The mystique of lingerie and how it strategically conceals and reveals the female form is the centerpiece of “Exposed: A History of Lingerie” at the Museum at FIT.
Curated by Colleen Hill, who serves as MFIT’s associate curator of accessories and exhibition organizer, the exhibit traces intimate apparel from the 18th century to present day and runs through Nov. 15.
Featuring more than 70 beautifully crafted undergarments, sleepwear, loungewear and robes from the museum’s permanent collection, each piece illustrates key shifts in fashion, such as changes in silhouettes and how the ideals of propriety and modesty have changed in the past 250 years. Also important is the evolution of fabrics and the advancement of technology in intimate apparel design, which ranges from cotton, wool, lace and silk to rayon, polyester, nylon and Lycra spandex.
“Many of these pieces have never been shown,” said Hill as she described a key piece — a sky-blue silk sleeve English corset, circa 1770.
Many lingerie and corsetry pieces are flanked by dresses and gowns of the period, showing the fashion link between intimates and apparel. As example, a Fifties nylon nightgown by Iris, an upscale sleepwear label, is shown alongside a Fifties evening gown by Claire McCardell in a similar floral-printed sheer fabric and silhouette.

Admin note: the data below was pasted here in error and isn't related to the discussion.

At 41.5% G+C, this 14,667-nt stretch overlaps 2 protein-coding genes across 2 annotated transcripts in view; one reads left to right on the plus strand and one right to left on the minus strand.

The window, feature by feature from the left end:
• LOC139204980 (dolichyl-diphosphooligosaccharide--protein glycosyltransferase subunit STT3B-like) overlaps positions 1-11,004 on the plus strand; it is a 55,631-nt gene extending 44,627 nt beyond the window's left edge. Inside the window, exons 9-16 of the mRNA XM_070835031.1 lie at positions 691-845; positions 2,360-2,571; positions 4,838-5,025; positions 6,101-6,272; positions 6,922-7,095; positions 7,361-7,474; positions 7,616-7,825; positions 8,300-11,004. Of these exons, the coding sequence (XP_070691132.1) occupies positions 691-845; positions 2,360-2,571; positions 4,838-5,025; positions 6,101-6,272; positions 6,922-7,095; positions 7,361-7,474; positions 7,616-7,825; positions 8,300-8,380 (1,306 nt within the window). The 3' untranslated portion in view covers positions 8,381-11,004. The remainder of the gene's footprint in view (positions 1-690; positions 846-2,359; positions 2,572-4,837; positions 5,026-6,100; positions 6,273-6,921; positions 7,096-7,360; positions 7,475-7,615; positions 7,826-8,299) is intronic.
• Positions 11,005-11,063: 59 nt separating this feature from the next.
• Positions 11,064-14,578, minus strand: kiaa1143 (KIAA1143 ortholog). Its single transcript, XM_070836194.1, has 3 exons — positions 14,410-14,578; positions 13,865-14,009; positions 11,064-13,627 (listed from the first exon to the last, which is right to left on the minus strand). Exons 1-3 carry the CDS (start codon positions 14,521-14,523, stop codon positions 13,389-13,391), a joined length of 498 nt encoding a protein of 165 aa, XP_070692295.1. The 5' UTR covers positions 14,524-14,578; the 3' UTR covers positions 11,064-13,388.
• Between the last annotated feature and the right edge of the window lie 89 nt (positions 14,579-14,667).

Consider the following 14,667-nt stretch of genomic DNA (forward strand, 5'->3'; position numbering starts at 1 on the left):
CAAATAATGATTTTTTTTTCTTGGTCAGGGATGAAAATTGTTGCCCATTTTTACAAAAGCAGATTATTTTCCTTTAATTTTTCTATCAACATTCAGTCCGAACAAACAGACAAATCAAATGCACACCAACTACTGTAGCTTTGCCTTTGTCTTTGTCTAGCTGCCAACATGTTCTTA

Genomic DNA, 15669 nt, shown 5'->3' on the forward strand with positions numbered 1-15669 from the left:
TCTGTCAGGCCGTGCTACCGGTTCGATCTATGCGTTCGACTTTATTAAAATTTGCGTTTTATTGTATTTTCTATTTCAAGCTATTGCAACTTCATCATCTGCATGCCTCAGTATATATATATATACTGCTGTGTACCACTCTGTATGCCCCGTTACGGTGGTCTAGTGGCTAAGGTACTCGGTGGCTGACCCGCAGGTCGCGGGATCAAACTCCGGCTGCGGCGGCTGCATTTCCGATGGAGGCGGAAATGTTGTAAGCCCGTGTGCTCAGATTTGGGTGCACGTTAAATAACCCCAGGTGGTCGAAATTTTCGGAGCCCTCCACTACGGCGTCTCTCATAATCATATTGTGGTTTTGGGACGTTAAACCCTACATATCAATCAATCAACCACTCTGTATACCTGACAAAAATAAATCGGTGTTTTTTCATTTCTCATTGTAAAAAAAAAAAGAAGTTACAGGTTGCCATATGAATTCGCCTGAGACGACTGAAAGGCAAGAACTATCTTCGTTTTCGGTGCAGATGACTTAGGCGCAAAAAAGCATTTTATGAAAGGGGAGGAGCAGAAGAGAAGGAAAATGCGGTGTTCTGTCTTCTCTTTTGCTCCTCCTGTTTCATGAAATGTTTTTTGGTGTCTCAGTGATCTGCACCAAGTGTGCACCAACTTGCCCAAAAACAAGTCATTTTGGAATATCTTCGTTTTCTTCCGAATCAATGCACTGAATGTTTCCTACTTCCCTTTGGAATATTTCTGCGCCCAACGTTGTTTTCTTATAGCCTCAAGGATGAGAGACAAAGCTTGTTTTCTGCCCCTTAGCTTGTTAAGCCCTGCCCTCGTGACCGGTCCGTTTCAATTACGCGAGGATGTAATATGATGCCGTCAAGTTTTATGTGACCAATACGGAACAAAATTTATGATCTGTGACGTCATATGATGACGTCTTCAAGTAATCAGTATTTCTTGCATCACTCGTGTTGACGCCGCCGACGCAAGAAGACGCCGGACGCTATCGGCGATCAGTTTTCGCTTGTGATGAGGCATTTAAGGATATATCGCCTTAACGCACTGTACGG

A 2007 evening gown by Peter Soronen with a corset bodice is flanked by two 19th-century corsets, one of bright-red silk, the other of peacock-blue silk.
The corsets are so petite they appear to have been designed for a child.
“These were about 00 sizes,” said Hill, noting that a number of corsets during that period were constrictive and unforgiving.
She pointed to a whalebone busk from the mid-19th century — an accessory that was inserted at the center-front of a corset and served to straighten a wearer’s torso. The busks were personalized through carving and painting, represented social status and were given as gifts.
“They certainly prevented one from slouching,” she said.
Meanwhile, Hill examined the varying silhouette changes, which became softer, looser and more forgiving as the 19th century approached, such as an embroidered peignoir with tassels and Chinese-inspired frog closures and Mandarin collar from the 1870s. The development of chemical dyes contributed to the popularity of colorful long petticoats which were worn over simple white petticoats, while looser-fitting 20th-century tea gowns could be worn with or without a corset at home, explained Hill
A proto-brassiere or “bust supporter” from 1905 shows ingenuity of design, but not necessarily the comfort factor, with wide straps that can be adjusted like a belt with notches.
The exhibition runs through the Flapper Girl looks and soft bandeaus of the Twenties, the elegant bias-cut styles of the Thirties and the popularity of rayon in the Forties, when nylon use was relegated to the war effort for things like parachutes, not stockings.
“Rayon robes in the Forties became very important for women to wear in case there was an air raid and they had to run outside,” explained Hill.